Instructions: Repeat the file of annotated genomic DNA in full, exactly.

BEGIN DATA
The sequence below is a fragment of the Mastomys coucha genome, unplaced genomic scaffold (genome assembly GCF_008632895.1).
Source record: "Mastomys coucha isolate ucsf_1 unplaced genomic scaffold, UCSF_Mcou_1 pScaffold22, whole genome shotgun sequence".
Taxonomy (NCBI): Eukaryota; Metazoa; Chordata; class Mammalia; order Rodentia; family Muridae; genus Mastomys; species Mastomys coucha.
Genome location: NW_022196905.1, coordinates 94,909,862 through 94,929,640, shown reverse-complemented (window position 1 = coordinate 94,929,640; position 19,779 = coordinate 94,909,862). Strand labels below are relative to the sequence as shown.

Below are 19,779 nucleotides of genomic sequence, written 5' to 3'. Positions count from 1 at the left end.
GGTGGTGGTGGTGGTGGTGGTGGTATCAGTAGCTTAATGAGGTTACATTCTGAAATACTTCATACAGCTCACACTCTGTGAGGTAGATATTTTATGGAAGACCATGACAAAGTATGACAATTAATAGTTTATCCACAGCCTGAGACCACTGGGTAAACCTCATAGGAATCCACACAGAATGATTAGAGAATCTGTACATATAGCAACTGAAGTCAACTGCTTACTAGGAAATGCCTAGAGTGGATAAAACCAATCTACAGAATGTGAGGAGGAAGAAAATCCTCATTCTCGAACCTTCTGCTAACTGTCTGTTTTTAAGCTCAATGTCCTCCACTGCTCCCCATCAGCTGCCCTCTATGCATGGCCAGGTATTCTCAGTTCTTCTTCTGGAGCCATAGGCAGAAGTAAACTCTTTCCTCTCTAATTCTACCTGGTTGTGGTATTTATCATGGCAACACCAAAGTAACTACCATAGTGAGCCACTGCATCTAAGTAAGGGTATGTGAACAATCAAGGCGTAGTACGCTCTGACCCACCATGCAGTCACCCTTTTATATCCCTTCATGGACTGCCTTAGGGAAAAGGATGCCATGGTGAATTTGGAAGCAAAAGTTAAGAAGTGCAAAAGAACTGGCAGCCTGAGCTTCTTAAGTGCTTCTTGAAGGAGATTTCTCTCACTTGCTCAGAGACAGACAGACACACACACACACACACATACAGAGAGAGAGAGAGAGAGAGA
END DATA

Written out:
The sequence below is a fragment of the Mastomys coucha genome, unplaced genomic scaffold (genome assembly GCF_008632895.1).
Source record: "Mastomys coucha isolate ucsf_1 unplaced genomic scaffold, UCSF_Mcou_1 pScaffold22, whole genome shotgun sequence".
Taxonomy (NCBI): Eukaryota; Metazoa; Chordata; class Mammalia; order Rodentia; family Muridae; genus Mastomys; species Mastomys coucha.
Genome location: NW_022196905.1, coordinates 94,909,862 through 94,929,640, shown reverse-complemented (window position 1 = coordinate 94,929,640; position 19,779 = coordinate 94,909,862). Strand labels below are relative to the sequence as shown.

Below are 19,779 nucleotides of genomic sequence, written 5' to 3'. Positions count from 1 at the left end.
GGTGGTGGTGGTGGTGGTGGTGGTATCAGTAGCTTAATGAGGTTACATTCTGAAATACTTCATACAGCTCACACTCTGTGAGGTAGATATTTTATGGAAGACCATGACAAAGTATGACAATTAATAGTTTATCCACAGCCTGAGACCACTGGGTAAACCTCATAGGAATCCACACAGAATGATTAGAGAATCTGTACATATAGCAACTGAAGTCAACTGCTTACTAGGAAATGCCTAGAGTGGATAAAACCAATCTACAGAATGTGAGGAGGAAGAAAATCCTCATTCTCGAACCTTCTGCTAACTGTCTGTTTTTAAGCTCAATGTCCTCCACTGCTCCCCATCAGCTGCCCTCTATGCATGGCCAGGTATTCTCAGTTCTTCTTCTGGAGCCATAGGCAGAAGTAAACTCTTTCCTCTCTAATTCTACCTGGTTGTGGTATTTATCATGGCAACACCAAAGTAACTACCATAGTGAGCCACTGCATCTAAGTAAGGGTATGTGAACAATCAAGGCGTAGTACGCTCTGACCCACCATGCAGTCACCCTTTTATATCCCTTCATGGACTGCCTTAGGGAAAAGGATGCCATGGTGAATTTGGAAGCAAAAGTTAAGAAGTGCAAAAGAACTGGCAGCCTGAGCTTCTTAAGTGCTTCTTGAAGGAGATTTCTCTCACTTGCTCAGAGACAGACAGACACACACACACACACACATACAGAGAGAGAGAGAGAGAGAGA